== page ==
I'm looking at the roster of the Timberwolves and the Rockets and imagining them (sans injuries) as playoff teams. Lin and Hardren might turn into one of the great NBA backcourts. Kirilenko of the Wolves continues to show that you can be an All-Star as a defensive player - great hands, great instincts. And he's Russian like me, what more can I say.
When Bogut gets back and in form, count the Warriors into the playoffs and deeper than the first round. You heard it here first.
I don't care how good Nash is, I'm not sold on the Lakers, nor am I sold on the Clippers for exactly the opposite reason: the Lakers have no bench and the Clippers have too much bench. Predictable rotations are essential.
The Heat have a rebounding problem, the Talking Heads say. They may, but LeBron is a powerful force of nature. As I watched the recent Thunder/Miami game, it seemed to me that the players on the Thunder were frightened of LeBron when the big mon made his powerful moves. How to beat the Heat? Let LeBron shoot the long ball and don't let him drive and get cheap baskets. After awhile as LeBron realizes he is being given the free three, he'll start thinking and he's going to start missing.
I do not believe in the Knicks. I am not impressed with Carmelo, nor am I impressed with JR Smith. Great instinctive basketball but no IQ for the game. Kidd might help in that department, but its a long season and he's 38 years old. And Felton is not a starting guard.
The Spurs remain steady and skillful. The key to their winning big will be how healthy the Big Three will be come playoff time. A consistent Diaw, and the continued development of Diago Splitter. I see them upsetting the Thunder and taking Miami to the seventh game. The Winner is: __________________for the NBA Championship.
Chicago. Not this year. But with Rose back, next year might be their time. They should trade to get Korvar back.
What about the Grizzlies? What about them? Pretty predictable if you ask me, which means easy to defend. They can't run with Gasul and Randolph. So Gay, Conley and Allen have to play slow down ball.
Here's a trade for the Grizzlies: The Kings trade DeMarcus Cousins, Tryreke Evans, and Aaron Brooks (Tyreke is a Memphis guy) for Gasul, Randolph and Pondexter? The Kings get a Vladi Devac type player back and a defender in Allen. The Grizzlies could create a running team and clear cap space by getting rid of Randolph and Gasul. Lionel can hire his old teammate Bill Walton to work with Cousins all summer.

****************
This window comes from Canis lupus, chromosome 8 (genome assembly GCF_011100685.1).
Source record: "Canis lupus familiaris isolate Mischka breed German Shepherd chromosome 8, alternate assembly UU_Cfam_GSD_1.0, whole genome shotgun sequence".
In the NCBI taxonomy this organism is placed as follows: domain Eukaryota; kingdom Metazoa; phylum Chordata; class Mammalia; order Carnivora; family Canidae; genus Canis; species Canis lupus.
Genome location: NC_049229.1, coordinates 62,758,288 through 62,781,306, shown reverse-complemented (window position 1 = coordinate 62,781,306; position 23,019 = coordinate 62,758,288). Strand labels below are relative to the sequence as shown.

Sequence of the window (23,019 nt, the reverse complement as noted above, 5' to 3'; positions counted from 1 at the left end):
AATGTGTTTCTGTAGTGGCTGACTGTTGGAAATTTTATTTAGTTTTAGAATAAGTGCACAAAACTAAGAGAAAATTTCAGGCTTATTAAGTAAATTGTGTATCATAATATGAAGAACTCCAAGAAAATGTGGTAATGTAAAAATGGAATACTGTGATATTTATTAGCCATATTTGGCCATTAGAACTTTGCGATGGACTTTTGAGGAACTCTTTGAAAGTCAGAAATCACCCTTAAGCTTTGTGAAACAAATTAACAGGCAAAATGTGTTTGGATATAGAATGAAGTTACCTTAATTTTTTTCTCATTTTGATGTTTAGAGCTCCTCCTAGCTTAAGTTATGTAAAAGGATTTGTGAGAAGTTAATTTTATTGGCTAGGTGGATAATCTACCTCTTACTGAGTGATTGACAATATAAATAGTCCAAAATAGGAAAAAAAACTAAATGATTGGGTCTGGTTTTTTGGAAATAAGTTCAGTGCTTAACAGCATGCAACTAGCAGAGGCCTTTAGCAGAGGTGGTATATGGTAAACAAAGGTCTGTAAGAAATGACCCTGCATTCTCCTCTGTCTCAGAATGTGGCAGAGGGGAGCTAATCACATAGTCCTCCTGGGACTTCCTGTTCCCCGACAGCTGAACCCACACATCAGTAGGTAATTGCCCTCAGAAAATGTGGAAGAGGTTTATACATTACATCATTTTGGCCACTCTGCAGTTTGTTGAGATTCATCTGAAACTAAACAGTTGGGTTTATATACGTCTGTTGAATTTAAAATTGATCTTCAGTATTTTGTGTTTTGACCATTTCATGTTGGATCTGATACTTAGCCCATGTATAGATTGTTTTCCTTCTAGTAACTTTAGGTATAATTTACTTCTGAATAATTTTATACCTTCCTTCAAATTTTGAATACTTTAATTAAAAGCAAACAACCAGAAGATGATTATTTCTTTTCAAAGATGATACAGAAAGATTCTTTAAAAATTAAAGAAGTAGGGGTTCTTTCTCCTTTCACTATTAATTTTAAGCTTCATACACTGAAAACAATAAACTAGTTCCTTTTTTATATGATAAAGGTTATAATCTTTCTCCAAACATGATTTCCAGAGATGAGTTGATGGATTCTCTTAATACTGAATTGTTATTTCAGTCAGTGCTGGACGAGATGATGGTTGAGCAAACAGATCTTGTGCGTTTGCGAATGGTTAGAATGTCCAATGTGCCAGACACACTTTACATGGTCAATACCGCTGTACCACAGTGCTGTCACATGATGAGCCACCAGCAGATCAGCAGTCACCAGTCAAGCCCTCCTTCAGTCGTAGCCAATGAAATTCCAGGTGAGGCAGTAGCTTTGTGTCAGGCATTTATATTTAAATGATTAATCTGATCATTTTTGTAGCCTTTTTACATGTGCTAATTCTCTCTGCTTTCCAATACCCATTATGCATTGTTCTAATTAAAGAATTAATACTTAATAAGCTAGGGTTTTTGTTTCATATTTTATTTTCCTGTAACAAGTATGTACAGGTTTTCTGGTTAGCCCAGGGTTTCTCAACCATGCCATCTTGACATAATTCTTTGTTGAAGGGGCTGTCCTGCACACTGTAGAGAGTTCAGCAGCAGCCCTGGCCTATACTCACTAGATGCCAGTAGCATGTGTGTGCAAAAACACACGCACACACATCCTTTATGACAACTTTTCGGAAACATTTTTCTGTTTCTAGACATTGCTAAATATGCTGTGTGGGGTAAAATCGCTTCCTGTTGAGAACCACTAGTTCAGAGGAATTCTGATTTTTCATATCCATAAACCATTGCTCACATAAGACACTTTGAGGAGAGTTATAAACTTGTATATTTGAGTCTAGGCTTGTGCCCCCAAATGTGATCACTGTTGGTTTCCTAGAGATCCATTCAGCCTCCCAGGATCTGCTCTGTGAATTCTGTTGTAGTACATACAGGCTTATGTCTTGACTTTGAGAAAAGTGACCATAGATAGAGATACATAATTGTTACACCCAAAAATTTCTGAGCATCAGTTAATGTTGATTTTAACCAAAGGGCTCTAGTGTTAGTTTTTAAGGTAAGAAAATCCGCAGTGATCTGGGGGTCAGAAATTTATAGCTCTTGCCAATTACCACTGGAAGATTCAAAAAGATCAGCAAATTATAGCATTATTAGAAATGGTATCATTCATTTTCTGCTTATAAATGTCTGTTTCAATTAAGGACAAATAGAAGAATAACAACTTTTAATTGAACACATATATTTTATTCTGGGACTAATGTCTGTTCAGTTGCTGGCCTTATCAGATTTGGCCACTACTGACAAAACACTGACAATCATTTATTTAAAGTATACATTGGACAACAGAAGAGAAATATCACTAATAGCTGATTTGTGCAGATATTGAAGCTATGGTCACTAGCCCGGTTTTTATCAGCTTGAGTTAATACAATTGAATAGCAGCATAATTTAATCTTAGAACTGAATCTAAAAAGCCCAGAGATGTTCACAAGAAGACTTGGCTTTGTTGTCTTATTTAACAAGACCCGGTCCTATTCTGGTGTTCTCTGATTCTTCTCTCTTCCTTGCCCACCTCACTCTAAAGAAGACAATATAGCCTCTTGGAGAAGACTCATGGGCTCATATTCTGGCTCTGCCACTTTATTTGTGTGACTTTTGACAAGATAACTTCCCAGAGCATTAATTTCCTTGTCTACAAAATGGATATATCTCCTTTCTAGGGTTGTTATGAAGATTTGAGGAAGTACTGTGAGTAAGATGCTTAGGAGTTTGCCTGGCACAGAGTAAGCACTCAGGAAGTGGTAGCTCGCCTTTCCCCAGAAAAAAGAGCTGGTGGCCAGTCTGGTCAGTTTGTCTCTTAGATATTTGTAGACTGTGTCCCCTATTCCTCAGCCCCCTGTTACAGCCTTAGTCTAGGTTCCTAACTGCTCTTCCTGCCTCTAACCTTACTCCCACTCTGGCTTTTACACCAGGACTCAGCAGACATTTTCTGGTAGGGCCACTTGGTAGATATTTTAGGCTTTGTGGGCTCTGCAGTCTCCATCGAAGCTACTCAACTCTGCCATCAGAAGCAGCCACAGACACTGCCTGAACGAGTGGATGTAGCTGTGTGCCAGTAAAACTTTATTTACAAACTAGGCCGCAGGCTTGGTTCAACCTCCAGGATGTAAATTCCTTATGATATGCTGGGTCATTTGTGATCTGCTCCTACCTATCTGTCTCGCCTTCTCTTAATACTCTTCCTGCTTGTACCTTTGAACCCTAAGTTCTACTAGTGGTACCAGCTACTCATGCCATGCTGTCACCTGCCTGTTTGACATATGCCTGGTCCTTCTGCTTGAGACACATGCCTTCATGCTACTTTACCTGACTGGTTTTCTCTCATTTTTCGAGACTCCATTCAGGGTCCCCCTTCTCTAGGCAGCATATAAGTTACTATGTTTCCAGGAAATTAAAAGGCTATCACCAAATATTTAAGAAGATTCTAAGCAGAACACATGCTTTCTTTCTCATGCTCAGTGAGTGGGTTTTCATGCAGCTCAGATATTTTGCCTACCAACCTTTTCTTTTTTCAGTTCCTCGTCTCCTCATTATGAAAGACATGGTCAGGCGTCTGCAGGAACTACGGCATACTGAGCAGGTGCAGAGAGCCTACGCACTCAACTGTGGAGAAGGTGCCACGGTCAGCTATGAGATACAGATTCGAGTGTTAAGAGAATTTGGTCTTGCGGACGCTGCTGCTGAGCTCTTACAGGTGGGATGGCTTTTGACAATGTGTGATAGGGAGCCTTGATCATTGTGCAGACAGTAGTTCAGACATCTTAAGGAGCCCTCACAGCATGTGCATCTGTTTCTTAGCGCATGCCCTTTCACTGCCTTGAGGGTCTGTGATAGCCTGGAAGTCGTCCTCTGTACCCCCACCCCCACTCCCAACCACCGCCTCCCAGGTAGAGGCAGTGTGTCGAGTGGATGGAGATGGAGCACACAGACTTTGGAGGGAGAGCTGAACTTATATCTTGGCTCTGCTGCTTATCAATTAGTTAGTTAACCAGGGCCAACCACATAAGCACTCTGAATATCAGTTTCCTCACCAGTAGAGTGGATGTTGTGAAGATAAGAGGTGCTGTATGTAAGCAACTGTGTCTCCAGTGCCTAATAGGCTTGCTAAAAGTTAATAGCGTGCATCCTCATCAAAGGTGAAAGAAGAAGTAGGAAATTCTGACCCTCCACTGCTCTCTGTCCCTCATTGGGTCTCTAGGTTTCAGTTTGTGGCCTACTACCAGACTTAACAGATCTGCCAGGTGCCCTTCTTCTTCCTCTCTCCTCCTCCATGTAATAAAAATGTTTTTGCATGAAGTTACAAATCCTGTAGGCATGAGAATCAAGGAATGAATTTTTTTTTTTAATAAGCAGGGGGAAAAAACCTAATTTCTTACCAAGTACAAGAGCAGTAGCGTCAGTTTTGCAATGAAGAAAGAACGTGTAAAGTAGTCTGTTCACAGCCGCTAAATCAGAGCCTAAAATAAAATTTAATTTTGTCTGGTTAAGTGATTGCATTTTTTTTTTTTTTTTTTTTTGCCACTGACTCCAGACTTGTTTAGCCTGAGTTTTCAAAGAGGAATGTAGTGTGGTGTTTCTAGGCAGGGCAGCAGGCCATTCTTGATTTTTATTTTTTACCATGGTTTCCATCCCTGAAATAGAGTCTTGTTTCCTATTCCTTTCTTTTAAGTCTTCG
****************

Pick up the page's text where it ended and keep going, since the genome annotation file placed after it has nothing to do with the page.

What can I say about the Nuggets? Great coach. Faried is fab, but can't shoot a lick. Gallinari is inconsistent. McGee doesn't seem real bright to me, and he's the key to the team going beyond the first round of the playoffs.
I'm going to go out on a limb and say that Jimmer Fredette might actually learn to play in the NBA.
By the end of the season, barring injuries, the most improved team in the NBA will be the New Orleans Hornets. Vasquez is the surprise point guard of the season for me. The Hornets and the Jazz should trade names. There's no jazz in Salt Lake and probably a lot of bees.
One last thought. If the NBA ever wants to create real parity, it needs to increase the 24 second rule to 30 seconds. The additional 6 seconds will allow for four extra passes. The additional 6 seconds will allow a well trained, disciplined team to execute plays better, create a little more slight of hand, and allow coaches more opportunity to coach. It would not inhibit those teams that want to run and overpower an opponent with athleticism, but it would allow a team that does not have those kind of super, super stud stars to compete. Level the playing field and discourage teams like Miami from loading up. Smarts instead of brawn.
Hilarious poem about boxing
The World's Worst Boxer Lucilius translated by Humbert Wolfe
Apis! the men you boxed with, grateful that you
never hit one of them, erect this statue.
What my musings are all about...
Blogging might well be the 21st century's form of journaling. As a writing teacher, I have always advised my students to keep a daily journal as a way of organizing their thoughts for future writing projects, a discipline I have unfortunately never consistently practiced myself. By blogging, I might finally be able to follow my own good advice.
The difference between journaling and blogging is that the blogger opens his or her writing to the public, something journal- writers are usually reluctant to do. I am not so reticent.
The trick for me will be to avoid cluttering the internet with more blather, something none of us need more of. If I stick to subjects I know: sports and literature, I believe I can avoid that pitfall. I can't promise that I'll not stray from time to time to comment on ancillary subjects, but I will make every attempt to be interesting and perhaps even insightful.